The myth of Kaguya-hime
The legend tells of an old bamboo cutter who, while walking in a forest, came across a bamboo stalk shining in the night. When he split it in half, however, inside he found a girl so tiny that she could fit in the palm of his hand.
The old man imagined that it was a gift from the gods: in fact he and his wife were old and could not have children. He decided to take it home and raise it. From that moment on, every time the old man cut a bamboo cane, he always found a gold coin inside, which allowed him to get rich in a short time.
The girl was named Kaguya-hime, shining princess of bamboo. As she grew up, she acquired an extraordinary beauty, to the point that five princes appeared at her door and asked her to marry them.
The girl established a competition between the princes, the search for a treasure impossible to find: the sacred bowl of the Buddha, a branch of a tree with a golden trunk and silver leaves, the skin of a fire rat of China, the multicolored jewel on the head of a dragon and the shell hidden in the belly of a swallow.
No one ever accomplished the feat, not even by cheating, and indeed one of the princes lost his life in the attempt.
As autumn approached, however, Kaguya-hime became more and more introverted. When her old father asked her why, she replied that she belonged to another world.
The emperor, who was one of her suitors, heard her and, in order not to let her go, surrounded the girl’s house with soldiers. But from the moon came down warriors to protect the woman, who blinded the soldiers.
When the time came, the emissaries of the Moon dressed Kaguya-hime in a feathered dress that had belonged to the celestial handmaiden: immediately her memories of Earth vanished. She was attracted by an invisible force, which brought her back to the Moon.
Before going, Kaguya-hime had left her parents her robe made of golden threads. She also left an elixir of immortality and a farewell letter to be delivered to the emperor.
The emperor read it, but was soon by an enormous discouragement and established that he did not want to live forever if he could not be with his beloved. So he burned the elixir on the top of the highest mountain in the country, the closest point to the Moon.
The mountain was Mount Fuji. In fact, its name is derived from the Japanese word fushi, which means “immortality.”
According to the ancient calendar the full moon would have been on the 15th day of the eighth month, which corresponds precisely to the current September.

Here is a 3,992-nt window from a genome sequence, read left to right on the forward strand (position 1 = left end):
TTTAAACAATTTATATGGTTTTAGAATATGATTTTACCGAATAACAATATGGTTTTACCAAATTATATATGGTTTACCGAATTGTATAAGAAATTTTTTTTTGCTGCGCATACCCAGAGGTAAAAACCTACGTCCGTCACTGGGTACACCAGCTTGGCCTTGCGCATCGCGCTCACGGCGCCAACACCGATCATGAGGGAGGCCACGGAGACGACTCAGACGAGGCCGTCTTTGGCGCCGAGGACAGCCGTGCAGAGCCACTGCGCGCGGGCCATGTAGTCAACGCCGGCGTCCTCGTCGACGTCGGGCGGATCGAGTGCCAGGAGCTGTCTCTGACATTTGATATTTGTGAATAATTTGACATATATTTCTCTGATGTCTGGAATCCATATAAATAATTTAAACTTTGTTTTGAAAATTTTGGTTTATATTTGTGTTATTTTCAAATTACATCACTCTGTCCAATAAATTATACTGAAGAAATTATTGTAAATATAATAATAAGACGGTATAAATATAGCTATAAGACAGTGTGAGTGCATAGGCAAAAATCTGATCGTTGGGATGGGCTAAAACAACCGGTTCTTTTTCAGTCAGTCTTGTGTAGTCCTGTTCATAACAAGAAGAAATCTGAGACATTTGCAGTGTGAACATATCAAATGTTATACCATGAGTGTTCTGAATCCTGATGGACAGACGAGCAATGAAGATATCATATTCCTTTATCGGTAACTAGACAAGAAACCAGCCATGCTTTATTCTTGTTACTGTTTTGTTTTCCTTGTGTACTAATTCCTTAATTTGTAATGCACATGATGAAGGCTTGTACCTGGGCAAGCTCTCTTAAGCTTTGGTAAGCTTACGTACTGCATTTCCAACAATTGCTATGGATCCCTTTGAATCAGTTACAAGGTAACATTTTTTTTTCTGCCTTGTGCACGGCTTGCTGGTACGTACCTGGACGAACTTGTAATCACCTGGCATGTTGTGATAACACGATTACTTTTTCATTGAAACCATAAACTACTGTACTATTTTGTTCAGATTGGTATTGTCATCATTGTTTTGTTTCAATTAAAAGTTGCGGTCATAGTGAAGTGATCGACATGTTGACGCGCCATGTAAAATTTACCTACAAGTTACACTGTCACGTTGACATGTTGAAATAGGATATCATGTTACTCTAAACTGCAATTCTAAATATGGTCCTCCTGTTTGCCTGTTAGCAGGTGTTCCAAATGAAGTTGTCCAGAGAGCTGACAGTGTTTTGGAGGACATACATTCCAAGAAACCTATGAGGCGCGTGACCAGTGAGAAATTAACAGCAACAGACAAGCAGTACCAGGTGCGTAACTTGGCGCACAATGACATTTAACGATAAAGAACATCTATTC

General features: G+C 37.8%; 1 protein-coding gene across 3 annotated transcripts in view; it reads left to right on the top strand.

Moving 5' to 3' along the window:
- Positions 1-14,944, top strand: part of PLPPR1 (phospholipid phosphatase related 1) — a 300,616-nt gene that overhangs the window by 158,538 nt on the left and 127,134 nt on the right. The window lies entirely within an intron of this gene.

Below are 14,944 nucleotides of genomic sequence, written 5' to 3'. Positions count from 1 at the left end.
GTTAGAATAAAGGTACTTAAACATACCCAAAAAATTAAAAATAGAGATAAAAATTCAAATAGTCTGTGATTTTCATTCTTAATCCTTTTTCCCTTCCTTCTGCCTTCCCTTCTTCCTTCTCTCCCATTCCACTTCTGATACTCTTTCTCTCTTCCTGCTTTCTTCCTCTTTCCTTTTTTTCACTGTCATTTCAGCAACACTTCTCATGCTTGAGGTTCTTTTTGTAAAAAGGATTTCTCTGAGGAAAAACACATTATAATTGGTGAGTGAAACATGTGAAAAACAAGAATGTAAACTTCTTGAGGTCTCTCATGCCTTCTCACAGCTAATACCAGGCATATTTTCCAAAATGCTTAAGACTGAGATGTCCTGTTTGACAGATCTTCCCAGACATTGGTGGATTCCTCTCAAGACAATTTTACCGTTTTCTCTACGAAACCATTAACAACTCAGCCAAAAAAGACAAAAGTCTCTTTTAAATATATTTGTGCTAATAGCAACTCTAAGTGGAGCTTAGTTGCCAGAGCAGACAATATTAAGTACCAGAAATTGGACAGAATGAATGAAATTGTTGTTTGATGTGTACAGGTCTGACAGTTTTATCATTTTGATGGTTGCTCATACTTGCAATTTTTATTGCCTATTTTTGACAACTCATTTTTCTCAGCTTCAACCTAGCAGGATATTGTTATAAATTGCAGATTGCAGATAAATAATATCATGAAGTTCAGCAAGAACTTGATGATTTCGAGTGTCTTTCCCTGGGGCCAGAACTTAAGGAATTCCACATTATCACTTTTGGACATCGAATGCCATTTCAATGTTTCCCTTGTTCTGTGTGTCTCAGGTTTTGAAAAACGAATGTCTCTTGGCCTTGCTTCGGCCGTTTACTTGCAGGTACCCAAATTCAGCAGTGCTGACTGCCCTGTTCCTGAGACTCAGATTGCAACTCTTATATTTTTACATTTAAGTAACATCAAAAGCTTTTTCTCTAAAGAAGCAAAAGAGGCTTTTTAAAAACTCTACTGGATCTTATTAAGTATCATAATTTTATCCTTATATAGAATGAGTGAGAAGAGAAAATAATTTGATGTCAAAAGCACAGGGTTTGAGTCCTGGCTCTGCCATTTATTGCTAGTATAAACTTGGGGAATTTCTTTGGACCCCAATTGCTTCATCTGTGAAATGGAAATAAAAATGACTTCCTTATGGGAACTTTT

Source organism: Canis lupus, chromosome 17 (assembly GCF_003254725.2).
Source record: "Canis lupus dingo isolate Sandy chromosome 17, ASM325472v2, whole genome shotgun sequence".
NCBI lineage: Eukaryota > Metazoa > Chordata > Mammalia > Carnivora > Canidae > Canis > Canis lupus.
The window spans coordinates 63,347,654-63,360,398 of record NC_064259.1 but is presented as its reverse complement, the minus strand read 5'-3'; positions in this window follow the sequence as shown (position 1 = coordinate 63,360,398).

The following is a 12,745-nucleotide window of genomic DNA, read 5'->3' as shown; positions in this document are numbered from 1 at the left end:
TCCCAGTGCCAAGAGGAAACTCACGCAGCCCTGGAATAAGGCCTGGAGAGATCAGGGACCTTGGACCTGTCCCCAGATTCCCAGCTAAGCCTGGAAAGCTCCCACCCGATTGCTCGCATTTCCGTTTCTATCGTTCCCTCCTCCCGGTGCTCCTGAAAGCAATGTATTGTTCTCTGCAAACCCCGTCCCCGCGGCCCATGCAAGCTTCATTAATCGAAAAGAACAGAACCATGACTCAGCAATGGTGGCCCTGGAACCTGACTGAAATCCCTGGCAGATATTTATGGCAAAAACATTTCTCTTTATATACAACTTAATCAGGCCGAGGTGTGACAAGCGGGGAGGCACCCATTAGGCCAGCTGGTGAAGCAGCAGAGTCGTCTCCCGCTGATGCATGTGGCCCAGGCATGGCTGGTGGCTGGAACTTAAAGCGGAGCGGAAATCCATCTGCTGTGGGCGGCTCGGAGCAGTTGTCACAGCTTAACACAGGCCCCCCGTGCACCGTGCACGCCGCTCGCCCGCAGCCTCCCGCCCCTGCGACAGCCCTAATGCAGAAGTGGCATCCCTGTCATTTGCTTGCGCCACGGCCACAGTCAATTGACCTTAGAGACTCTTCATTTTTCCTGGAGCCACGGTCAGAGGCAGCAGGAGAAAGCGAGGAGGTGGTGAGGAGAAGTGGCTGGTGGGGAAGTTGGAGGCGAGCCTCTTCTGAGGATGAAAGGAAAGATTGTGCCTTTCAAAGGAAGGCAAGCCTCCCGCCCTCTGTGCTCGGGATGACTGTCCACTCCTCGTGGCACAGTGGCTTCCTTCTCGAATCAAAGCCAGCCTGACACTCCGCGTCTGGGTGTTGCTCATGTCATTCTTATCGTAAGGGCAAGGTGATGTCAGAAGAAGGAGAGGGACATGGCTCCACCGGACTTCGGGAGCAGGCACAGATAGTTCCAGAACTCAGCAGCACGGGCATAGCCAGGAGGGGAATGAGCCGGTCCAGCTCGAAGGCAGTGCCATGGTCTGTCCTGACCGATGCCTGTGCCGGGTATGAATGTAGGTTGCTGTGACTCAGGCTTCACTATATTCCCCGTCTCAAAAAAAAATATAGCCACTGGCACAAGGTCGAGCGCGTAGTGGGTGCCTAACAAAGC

The O-Tsukimi festival (meaning “admiring the full moon”) is celebrated every year in Japan and has its origins in the Chinese Mid-Autumn Festival. At the time of its birth, the nobles of the Heian court (period between 794 and 1185 AD) gathered to watch the full moon, compose music and verses of poetry. In the Chinese tradition it had indeed a poetic character, while the Japanese turned it into an agricultural occasion.
Today tsukimi is celebrated by offering to the moon the famous tsukimi-dango 月見団子, sweets made of glutinous rice whose shape resembles that of the full moon, together with clumps of susuki, a grass that resembles rice and that is offered in place of it, as a good omen for the harvest (a tradition that dates back to the Edo period). Besides, of course, dedicating oneself to the contemplation of the beautiful full moon. For this occasion are also consumed dishes “dedicated”, such as tsukimi soba or udon, seasoned with a raw egg covered with boiling broth and nori seaweed. All accompanied by a cup of traditional Matcha Tea.
The Moon Rabbit 月の兎
In Japan it is believed that on the moon there lives a rabbit. This belief stems from the peculiar shape of the moon’s craters, which conjures up the image of a rabbit, sitting on its hind legs with a mortar and pestle (for making mochi, according to Japanese tradition). The reason why a rabbit should be on the Moon is explained by an ancient Buddhist legend (Śaśajâtaka).
According to the legend, in fact, four animals, a monkey, an otter, a jackal and a rabbit met an old traveler exhausted by hunger, and they gave a lot of work to get him some food: the monkey climbed the trees and caught some fruit, the otter caught some fish and the jackal stole food from an unattended house.
The rabbit, however, lacking in particular skills, was unable to get anything but grass. Determined to offer something to the old man, the animal threw himself into the fire, giving himself to the poor beggar, who turned out to be a deity who, moved by the heroic virtue of the rabbit, drew his image on the surface of the moon, so that it would be remembered by all (source: Wikipedia).
Read also: The Japanese Tea Ceremony